This blog is cross-posted at StewartAcuff.com
This is the first of a series of blogs written by Stewart Acuff titled The Future of the American Labor Movement.
With the AFL-CIO and the American labor movement announcing at the winter meeting in Florida that they are going to take a good, hard look at themselves and their institutions, I offer a few humble suggestions. The future of the American labor movement and its impact on the lives of workers, American politics, and the American economy is too great not to be the subject of a positive and supportive broad ranging discussion.
First, do not ever give up the fight for full organizing and collective bargaining rights for all American workers. And, when we say all, we mean all, including all those left out of the 1935 Wagner Act, now the National Labor Relations Act. Most left out, of course, were left out to appease southern Democrats and include all public employees – victims of the 10th Amendment and states’ rights, agricultural workers and domestic workers victims of the peonage that replaced slavery.
And, of course, for those covered by the National Labor Relations Act, the law no longer works and must be amended to protect those who try to form unions and bargain collectively. We came very close to fundamental changes in labor law with the Employee Free Choice Act. Whatever we may call it today, our country and our economy need workers to have the full, unabridged, unmitigated freedom to form unions and bargain collectively.
The lack of a real and full freedom to form unions and bargain collectively is the core of our economic crisis. 35 years of assaults on workers and unions have led to 35 years of stagnant wages, very weak consumer demand, an 800% increase in incarceration. In effect our anti-poverty program is hustling for cash, then going to prison for three hots and a cot.
The right to organize a union and bargain collectively is accepted by every democracy in the world including South Africa and Brazil. The right to organize and bargain collectively is enshrined in the 1948 Declaration of Human Rights created to define the rights of free people after the World War II destruction of Nazism, Fascism, and Japanese Imperialism.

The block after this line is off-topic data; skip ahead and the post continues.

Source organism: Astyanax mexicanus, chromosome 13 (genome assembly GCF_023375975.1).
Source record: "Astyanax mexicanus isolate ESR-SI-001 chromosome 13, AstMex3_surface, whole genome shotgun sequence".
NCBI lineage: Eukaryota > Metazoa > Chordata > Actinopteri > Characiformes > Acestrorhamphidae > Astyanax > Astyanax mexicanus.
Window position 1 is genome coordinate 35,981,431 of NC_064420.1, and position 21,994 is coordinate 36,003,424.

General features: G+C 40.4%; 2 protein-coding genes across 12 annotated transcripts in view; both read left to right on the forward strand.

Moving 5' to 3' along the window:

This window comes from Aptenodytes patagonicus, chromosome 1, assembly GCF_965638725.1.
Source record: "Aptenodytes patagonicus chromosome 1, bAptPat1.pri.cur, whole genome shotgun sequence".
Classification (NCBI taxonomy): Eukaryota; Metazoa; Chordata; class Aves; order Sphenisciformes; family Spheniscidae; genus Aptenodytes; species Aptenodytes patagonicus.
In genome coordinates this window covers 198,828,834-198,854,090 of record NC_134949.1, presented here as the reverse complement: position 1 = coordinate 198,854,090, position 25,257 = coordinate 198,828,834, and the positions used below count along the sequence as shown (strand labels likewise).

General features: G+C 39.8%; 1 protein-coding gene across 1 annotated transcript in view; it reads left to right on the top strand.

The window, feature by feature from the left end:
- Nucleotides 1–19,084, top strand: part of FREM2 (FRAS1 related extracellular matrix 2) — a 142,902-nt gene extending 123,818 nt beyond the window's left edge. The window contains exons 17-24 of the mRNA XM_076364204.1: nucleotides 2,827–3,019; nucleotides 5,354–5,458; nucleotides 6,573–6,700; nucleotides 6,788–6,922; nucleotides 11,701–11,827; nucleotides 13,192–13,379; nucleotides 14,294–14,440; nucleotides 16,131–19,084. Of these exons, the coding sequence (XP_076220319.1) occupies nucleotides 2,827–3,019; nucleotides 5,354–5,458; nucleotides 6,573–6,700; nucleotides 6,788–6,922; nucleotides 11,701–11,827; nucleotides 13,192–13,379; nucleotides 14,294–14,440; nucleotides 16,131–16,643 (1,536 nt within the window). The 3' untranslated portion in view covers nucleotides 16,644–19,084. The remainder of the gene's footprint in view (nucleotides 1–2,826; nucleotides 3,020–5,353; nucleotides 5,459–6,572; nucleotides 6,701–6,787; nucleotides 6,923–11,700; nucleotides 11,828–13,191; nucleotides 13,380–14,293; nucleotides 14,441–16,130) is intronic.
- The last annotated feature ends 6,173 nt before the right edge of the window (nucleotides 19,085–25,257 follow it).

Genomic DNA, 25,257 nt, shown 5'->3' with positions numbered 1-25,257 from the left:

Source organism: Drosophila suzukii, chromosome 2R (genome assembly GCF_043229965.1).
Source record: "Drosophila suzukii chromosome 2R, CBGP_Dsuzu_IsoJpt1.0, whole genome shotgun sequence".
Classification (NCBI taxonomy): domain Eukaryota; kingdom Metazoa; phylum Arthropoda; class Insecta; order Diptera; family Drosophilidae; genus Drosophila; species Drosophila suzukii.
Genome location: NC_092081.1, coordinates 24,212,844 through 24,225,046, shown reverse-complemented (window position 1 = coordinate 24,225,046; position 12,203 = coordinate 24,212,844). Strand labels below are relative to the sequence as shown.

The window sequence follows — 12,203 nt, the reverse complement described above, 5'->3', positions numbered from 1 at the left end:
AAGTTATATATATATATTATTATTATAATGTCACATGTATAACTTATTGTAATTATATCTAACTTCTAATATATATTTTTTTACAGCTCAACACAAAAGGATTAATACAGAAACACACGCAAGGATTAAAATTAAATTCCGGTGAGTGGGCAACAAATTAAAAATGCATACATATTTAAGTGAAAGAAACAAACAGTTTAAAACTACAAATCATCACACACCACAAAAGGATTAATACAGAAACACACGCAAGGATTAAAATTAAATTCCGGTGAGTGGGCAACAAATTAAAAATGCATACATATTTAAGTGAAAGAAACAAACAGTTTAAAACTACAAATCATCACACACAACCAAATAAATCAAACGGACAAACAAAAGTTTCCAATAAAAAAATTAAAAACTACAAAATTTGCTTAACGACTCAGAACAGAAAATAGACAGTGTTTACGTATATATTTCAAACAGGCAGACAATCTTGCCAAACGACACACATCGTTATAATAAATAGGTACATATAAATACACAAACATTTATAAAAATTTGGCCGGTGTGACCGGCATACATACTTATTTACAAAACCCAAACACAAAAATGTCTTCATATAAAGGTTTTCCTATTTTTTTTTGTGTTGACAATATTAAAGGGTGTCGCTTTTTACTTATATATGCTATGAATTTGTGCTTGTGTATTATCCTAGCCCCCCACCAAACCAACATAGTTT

What does the absence of organizing and collective bargaining rights say about freedom and democracy in the United States?
And how can we recover from our ongoing economic crisis caused by the 1 or 2% without greatly increased consumer demand and regular raises negotiated and guaranteed through collective bargaining?
The awful irony is that an almost completely free and unregulated financial sector on Wall St. nearly destroyed the economy of the United States and the world. We bailed them out with our pitiful wages and they continue to rake in cash while we are forced to deny our kids.
No one will campaign for this critical, fundamental right if the labor movement doesn’t. Social change in America often takes a very long time – often generations. But what if Frederick Douglass or Harriet Tubman had given up? What if Gene Debs or A. Philip Randolph or Elizabeth Cady Stanton or Harvey Milk or the millions of average Americans who risked everything for a better, freer, more just, more perfect Union had given up?
We call it a struggle because it is one.
The future of America as a great country is dependent on this change. We cannot afford to stop our efforts – or our intensity in our efforts.
And when organizing and collective bargaining rights are challenged anywhere we must respond with our entire enraged movement.
The campaign to win these rights and freedoms must not be a Beltway or DC based effort. This campaign must be based on grassroots union activists AND non-union workers. Unless we have a strong electorate, we will ultimately be sold out in a political deal.
Union workers must understand that they have an investment in organizing, that the more union members in their firms, their industry, their country the more bargaining power we all have.
And the labor movement cannot be lackadaisical in the fight.
What institution would allow the government to keep people from joining the organization or entering their institution?
This potential major change in all aspects of our society must be pursued with all the passion we can muster and all the passions our foremothers and forefathers brought to the fight for an 8 hour day and the right to have a union.
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Stewart Acuff is the former organizing Director of the AFL-CIO. Acuff has also written two books: Playing Bigger Than You Are: A Life in Organizing, and Getting America Back to Work.
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